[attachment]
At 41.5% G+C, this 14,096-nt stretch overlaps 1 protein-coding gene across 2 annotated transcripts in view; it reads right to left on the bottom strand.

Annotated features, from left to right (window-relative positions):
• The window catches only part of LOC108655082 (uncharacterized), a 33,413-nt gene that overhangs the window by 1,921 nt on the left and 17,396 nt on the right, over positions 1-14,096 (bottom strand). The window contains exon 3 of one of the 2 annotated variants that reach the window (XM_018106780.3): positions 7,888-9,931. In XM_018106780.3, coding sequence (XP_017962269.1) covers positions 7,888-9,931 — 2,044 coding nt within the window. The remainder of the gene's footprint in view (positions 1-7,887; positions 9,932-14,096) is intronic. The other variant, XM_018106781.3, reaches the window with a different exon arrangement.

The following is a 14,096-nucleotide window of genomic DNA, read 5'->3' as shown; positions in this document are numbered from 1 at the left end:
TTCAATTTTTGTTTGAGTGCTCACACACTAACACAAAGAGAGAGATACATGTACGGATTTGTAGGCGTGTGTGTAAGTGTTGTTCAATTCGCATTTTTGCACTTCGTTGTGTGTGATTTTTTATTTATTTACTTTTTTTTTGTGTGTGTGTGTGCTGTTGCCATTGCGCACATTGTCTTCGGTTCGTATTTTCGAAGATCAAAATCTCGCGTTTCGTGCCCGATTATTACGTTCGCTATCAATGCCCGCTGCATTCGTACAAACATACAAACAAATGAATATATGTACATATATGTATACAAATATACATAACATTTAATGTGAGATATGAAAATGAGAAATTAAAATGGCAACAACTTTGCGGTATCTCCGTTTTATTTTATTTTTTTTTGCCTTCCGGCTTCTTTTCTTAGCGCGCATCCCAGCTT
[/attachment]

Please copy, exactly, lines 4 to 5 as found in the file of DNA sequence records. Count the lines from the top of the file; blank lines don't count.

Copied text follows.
The following is a 14,096-nucleotide window of genomic DNA, read 5'->3' as shown; positions in this document are numbered from 1 at the left end:
TTCAATTTTTGTTTGAGTGCTCACACACTAACACAAAGAGAGAGATACATGTACGGATTTGTAGGCGTGTGTGTAAGTGTTGTTCAATTCGCATTTTTGCACTTCGTTGTGTGTGATTTTTTATTTATTTACTTTTTTTTTGTGTGTGTGTGTGCTGTTGCCATTGCGCACATTGTCTTCGGTTCGTATTTTCGAAGATCAAAATCTCGCGTTTCGTGCCCGATTATTACGTTCGCTATCAATGCCCGCTGCATTCGTACAAACATACAAACAAATGAATATATGTACATATATGTATACAAATATACATAACATTTAATGTGAGATATGAAAATGAGAAATTAAAATGGCAACAACTTTGCGGTATCTCCGTTTTATTTTATTTTTTTTTGCCTTCCGGCTTCTTTTCTTAGCGCGCATCCCAGCTT